Planet Nine: New Evidence Shows More about the Ninth Planet in Our Solar System
There may be a ninth planet in our solar system. Now, scientists are using observations from the Cassini spacecraft to specify the possible position of this planet.
The Kuiper Belt objects are small bodies that are similar to Pluto and beyond. They have a particular distribution that is difficult to explain by pure chance. That's why researchers suggested the existence of a ninth planet that could have a gravitation force that lead to the unusual distributions seen in the Kuiper Belt.
Finding this planet, though is another matter entirely. The researchers took a closer look at the distribution of Kuiper Belt objects and also examined data from the Cassini spacecraft. This revealed that depending on the position of the planet from its perihelion, the ninth planet induces perturbations in the orbit of Saturn that can be detected by analyzing radio data from Cassini.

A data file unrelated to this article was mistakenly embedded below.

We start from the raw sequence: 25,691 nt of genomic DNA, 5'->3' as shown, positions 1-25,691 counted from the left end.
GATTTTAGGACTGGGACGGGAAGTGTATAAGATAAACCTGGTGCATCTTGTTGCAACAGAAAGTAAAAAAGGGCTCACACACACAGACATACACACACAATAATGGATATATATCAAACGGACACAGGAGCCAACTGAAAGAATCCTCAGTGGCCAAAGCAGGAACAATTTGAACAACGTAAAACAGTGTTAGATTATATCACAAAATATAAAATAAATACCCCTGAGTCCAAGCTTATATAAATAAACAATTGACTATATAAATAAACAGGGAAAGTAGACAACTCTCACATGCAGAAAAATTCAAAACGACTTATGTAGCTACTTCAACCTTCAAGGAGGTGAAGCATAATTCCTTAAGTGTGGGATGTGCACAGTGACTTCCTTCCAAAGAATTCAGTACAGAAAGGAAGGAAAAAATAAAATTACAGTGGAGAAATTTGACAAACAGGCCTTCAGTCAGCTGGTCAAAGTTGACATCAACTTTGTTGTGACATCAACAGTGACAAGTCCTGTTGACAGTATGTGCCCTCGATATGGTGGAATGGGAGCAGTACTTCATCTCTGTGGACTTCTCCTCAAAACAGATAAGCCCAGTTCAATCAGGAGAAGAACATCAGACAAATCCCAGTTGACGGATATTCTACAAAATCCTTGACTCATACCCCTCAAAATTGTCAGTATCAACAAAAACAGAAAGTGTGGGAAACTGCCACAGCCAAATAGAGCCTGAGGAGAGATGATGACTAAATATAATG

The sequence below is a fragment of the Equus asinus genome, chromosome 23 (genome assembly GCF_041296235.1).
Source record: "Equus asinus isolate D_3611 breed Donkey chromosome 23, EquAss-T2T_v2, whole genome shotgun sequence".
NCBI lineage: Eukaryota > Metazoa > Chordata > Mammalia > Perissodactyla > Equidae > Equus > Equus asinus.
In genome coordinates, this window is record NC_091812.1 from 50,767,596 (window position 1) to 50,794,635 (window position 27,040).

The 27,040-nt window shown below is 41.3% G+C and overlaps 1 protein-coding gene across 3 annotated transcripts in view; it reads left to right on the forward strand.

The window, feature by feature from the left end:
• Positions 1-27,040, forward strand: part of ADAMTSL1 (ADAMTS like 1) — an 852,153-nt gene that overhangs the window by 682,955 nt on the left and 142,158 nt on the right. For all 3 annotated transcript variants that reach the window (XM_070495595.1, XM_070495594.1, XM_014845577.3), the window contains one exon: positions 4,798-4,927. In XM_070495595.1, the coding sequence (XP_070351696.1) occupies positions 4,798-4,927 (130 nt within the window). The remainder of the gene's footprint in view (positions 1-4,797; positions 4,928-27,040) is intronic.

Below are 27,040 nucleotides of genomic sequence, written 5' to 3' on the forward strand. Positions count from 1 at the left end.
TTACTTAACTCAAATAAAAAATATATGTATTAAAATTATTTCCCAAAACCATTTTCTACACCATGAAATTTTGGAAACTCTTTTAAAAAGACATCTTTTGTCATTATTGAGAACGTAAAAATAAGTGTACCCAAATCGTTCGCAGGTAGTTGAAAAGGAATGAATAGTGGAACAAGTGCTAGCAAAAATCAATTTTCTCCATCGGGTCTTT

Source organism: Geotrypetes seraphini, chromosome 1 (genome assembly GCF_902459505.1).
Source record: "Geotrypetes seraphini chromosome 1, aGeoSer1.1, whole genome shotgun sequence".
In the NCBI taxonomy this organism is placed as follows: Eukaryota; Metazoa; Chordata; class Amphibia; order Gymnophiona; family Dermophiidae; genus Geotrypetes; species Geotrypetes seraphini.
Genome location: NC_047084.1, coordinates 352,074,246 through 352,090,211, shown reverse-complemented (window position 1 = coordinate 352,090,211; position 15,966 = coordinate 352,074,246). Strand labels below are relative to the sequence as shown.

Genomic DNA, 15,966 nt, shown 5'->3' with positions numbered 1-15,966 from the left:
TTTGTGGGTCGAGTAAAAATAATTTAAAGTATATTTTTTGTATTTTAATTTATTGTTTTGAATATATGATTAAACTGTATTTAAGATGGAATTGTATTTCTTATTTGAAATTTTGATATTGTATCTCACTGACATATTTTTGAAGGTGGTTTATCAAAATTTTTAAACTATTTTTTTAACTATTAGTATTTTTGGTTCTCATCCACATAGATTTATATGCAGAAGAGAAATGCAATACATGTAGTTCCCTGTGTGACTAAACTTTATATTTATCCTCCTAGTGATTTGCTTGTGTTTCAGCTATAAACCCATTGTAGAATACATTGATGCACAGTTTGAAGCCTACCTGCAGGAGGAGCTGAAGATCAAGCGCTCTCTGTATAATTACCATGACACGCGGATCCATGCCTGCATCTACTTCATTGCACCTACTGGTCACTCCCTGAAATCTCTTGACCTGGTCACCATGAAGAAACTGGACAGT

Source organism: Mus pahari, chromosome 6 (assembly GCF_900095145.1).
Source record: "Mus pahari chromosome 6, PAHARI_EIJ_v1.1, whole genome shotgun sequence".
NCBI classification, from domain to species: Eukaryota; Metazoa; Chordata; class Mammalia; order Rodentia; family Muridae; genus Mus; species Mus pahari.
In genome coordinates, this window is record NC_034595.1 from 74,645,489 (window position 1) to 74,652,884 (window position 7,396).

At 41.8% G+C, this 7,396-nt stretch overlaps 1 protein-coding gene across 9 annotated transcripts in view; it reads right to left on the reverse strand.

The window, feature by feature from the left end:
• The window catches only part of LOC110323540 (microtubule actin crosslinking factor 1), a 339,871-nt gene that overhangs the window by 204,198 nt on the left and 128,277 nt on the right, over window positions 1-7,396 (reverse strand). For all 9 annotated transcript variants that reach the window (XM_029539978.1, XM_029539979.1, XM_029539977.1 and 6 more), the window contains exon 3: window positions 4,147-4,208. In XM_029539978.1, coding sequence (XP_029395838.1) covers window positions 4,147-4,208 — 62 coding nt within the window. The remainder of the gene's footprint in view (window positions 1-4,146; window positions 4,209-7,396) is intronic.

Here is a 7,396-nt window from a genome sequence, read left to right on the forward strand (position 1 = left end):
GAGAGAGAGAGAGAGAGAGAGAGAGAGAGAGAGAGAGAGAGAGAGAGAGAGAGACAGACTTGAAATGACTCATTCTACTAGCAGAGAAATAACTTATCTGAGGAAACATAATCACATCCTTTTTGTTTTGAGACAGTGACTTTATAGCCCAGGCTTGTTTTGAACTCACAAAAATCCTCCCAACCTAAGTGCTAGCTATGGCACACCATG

So what does this mean? It's very likely that the ninth planet does exist. While this doesn't give an exact position for the planet, it helps narrow down its eccentric orbit a bit more. However, direct observations are still needed before scientists can definitively confirm that a ninth planet does, in fact, exist.
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